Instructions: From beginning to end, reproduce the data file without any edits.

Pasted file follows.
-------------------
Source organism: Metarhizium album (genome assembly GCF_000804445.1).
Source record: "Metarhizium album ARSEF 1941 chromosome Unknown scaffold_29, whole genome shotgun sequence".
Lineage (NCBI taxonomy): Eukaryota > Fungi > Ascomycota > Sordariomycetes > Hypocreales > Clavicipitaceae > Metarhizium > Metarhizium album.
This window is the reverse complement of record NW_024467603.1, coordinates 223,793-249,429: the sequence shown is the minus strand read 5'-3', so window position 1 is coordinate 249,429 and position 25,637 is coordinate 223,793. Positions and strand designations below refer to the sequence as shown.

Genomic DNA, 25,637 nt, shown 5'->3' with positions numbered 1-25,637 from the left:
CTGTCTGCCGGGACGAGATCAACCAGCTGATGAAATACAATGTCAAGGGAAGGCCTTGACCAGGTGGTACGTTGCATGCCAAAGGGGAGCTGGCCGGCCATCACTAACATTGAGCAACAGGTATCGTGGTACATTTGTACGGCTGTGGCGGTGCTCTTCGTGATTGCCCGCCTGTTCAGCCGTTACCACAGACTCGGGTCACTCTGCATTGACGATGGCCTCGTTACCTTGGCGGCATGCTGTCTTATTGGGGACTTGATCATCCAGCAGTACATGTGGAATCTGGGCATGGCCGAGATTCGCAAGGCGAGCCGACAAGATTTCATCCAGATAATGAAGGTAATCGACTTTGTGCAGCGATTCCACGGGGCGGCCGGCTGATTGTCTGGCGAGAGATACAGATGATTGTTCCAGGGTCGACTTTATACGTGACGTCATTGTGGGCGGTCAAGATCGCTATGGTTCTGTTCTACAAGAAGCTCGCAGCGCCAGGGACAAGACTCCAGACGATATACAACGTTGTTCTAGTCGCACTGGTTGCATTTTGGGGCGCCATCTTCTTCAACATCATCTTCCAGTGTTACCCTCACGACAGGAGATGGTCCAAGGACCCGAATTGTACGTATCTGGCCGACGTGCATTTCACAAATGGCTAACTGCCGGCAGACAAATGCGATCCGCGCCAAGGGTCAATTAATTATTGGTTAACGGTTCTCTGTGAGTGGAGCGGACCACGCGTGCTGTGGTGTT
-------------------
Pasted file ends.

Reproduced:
Source organism: Metarhizium album (genome assembly GCF_000804445.1).
Source record: "Metarhizium album ARSEF 1941 chromosome Unknown scaffold_29, whole genome shotgun sequence".
Lineage (NCBI taxonomy): Eukaryota > Fungi > Ascomycota > Sordariomycetes > Hypocreales > Clavicipitaceae > Metarhizium > Metarhizium album.
This window is the reverse complement of record NW_024467603.1, coordinates 223,793-249,429: the sequence shown is the minus strand read 5'-3', so window position 1 is coordinate 249,429 and position 25,637 is coordinate 223,793. Positions and strand designations below refer to the sequence as shown.

Genomic DNA, 25,637 nt, shown 5'->3' with positions numbered 1-25,637 from the left:
CTGTCTGCCGGGACGAGATCAACCAGCTGATGAAATACAATGTCAAGGGAAGGCCTTGACCAGGTGGTACGTTGCATGCCAAAGGGGAGCTGGCCGGCCATCACTAACATTGAGCAACAGGTATCGTGGTACATTTGTACGGCTGTGGCGGTGCTCTTCGTGATTGCCCGCCTGTTCAGCCGTTACCACAGACTCGGGTCACTCTGCATTGACGATGGCCTCGTTACCTTGGCGGCATGCTGTCTTATTGGGGACTTGATCATCCAGCAGTACATGTGGAATCTGGGCATGGCCGAGATTCGCAAGGCGAGCCGACAAGATTTCATCCAGATAATGAAGGTAATCGACTTTGTGCAGCGATTCCACGGGGCGGCCGGCTGATTGTCTGGCGAGAGATACAGATGATTGTTCCAGGGTCGACTTTATACGTGACGTCATTGTGGGCGGTCAAGATCGCTATGGTTCTGTTCTACAAGAAGCTCGCAGCGCCAGGGACAAGACTCCAGACGATATACAACGTTGTTCTAGTCGCACTGGTTGCATTTTGGGGCGCCATCTTCTTCAACATCATCTTCCAGTGTTACCCTCACGACAGGAGATGGTCCAAGGACCCGAATTGTACGTATCTGGCCGACGTGCATTTCACAAATGGCTAACTGCCGGCAGACAAATGCGATCCGCGCCAAGGGTCAATTAATTATTGGTTAACGGTTCTCTGTGAGTGGAGCGGACCACGCGTGCTGTGGTGTT